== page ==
• the discharge mouth of the blast tube is located in such position with relation to the hoppers for discharging the granulated cork that the fibers will be discharged at the central portion of the mass.
  • the hopper K for supplying the loose fiber which may be cotton or wool fiber or any other well known or suitable fiber, is located intermediate of the hoppers H and H and has a connection It with the interior of the blast tube I.
  • the roller k is driven by means of a suitable belt from a drive shaft, not shown.
  • the hoppers for feeding the cork granules are made adjustable toward and away from the lower belt to regulate the amount of cork to be fed.
  • the particular means of adjustment which I have employed is that of a slot and set screw, shown at L.
  • I For the purpose of providing the board with a hard and glossy surface, I provide a pair of polishing or surfacing rollers M and M, geared together and located in position to receive the board after it passes from between the final compression rollers.
  • the polishing or surfacing rollers are driven at a higher rate of speed than the board is feed so as to produce a rubbing action on the surface.
  • I drive them by means of a pulley m fixed to rotate with one of the rollers and connected by a band m with a suitable drive pulley g on the shaft Q.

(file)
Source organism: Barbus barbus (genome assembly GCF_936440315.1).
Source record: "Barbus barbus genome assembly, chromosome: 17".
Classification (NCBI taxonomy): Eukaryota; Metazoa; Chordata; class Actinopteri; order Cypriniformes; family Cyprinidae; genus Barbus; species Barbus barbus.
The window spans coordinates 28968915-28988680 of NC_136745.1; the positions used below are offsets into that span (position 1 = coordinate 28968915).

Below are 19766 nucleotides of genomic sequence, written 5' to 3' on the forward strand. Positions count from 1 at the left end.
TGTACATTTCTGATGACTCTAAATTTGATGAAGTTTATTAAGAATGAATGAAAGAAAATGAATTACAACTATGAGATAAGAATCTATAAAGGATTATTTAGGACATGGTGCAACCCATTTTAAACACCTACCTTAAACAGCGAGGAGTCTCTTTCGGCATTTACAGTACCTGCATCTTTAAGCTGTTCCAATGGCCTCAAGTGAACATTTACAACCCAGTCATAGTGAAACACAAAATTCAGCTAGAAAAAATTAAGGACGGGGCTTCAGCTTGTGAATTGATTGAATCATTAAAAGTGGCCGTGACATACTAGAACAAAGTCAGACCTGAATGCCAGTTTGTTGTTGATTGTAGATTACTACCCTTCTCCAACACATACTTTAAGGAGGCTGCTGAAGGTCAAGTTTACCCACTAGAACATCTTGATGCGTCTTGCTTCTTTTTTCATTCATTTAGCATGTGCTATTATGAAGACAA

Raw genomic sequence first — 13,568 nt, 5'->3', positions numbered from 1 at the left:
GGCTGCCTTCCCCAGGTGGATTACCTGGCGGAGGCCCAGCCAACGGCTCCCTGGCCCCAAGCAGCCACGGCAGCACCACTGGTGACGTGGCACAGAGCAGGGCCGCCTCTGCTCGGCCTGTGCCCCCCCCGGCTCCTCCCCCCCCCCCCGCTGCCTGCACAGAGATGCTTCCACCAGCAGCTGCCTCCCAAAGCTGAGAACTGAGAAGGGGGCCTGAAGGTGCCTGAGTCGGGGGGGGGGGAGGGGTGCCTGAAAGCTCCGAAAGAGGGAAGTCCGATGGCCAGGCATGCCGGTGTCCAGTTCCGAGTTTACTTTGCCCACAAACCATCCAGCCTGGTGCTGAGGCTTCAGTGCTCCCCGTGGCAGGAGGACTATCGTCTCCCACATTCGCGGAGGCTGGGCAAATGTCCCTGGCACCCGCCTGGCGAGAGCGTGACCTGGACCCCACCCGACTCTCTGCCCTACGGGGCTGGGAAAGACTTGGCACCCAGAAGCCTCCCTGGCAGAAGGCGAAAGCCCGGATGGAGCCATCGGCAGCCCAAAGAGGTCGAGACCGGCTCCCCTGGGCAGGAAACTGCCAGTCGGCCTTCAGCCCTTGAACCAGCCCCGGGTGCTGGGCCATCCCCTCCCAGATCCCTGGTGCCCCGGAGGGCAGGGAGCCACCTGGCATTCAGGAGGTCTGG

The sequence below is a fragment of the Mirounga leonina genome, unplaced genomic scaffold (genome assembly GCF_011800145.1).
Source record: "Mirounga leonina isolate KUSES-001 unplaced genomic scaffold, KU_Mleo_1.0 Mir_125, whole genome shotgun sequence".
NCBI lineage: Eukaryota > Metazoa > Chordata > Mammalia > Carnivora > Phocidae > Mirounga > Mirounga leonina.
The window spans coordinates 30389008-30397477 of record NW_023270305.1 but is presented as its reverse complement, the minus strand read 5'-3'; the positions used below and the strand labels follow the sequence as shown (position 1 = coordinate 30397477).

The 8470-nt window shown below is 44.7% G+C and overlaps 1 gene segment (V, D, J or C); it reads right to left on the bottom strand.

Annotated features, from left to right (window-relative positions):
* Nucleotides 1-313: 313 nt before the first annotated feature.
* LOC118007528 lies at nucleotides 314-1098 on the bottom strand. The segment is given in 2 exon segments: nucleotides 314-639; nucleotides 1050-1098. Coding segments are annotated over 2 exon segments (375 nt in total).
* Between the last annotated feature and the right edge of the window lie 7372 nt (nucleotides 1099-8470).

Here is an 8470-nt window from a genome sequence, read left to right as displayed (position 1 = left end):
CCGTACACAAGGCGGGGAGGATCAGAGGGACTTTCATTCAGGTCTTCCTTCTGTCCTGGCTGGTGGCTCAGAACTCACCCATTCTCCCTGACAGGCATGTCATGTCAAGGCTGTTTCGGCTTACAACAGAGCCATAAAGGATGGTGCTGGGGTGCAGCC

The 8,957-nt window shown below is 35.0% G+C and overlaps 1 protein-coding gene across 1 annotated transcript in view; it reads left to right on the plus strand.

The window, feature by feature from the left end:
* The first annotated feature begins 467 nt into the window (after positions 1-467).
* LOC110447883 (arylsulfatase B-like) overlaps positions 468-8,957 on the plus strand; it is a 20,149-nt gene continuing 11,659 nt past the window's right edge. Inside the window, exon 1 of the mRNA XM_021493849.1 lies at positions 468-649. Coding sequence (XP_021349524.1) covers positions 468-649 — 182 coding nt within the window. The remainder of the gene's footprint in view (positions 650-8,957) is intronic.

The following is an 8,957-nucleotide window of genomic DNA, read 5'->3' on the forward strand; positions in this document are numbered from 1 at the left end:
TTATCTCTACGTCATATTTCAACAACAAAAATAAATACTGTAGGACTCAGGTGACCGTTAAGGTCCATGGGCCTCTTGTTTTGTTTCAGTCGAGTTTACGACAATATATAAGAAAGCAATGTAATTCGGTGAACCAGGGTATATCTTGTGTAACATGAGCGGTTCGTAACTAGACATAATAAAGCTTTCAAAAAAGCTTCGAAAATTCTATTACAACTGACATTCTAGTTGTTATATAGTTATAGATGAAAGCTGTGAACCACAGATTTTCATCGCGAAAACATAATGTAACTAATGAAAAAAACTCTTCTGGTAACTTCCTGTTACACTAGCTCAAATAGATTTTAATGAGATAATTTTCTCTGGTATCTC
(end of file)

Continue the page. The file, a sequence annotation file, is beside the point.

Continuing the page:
• Heaters 0 and P are located, the'former above and the latter below the adjacent surfaces of the endless belts in front of the compression rollers for regulating the amount of heat which shall be found desirable for softening any adhesive matter with which the cork granules may have been treated andrendering them capable of being more readily compressed into a fixed thin sheet.
  • the upper heater 0 is pivoted to the frame at one end and is permitted to rest with its lower fiat surface on the upper belt, heating chambers 0 0 being provided within the heater for supplying the heating medium, as for example steam.
  • the mass is carried along between the heaters and gradually brought into a more compact form until it reaches the compression rollers where step by step it is further compressed until it finally issues from between the compression rollers 19 and c in a compact tough flexible sheet of the desired thickness and then passeson between the surfacing rollers to receive its hardened and polished surface.
  • What I claim is-- 1.
  • the method of manufacturing corkboard consisting in introducing layers of granulated cork between continuously moving walls of a conduit, simultaneously therewith introducing loose fibers among the cork granules and subsequently compressing the layers of cork and the fibers into a compact sheet or board.
  • corkboards consisting in feeding layers of granulated cork between continuously moving walls of a conduit, simultaneously therewith blowing loose fibers among the cork granules and subsequently compressing the layers of cork and the fibers into a compact sheet or board.
  • corkboard consisting in introducing layers of granulated cork between the continuously moving walls of a conduit, blowing loose treated fibers among the cork granules as they are fed, submitting the eommingled cork and granules to heat and subsequently gradually compressing the mass into a compact sheet or board.
  • the apparatus for manufacturing corkboard comprising endless belts forming a conduit between their adjacent faces, compression rollers engaged with the belts, hoppers for delivering granulated cork between the belts and a fiber discharging tube having its mouth in proximity to the discharge ends of the hopper, substantially as set forth.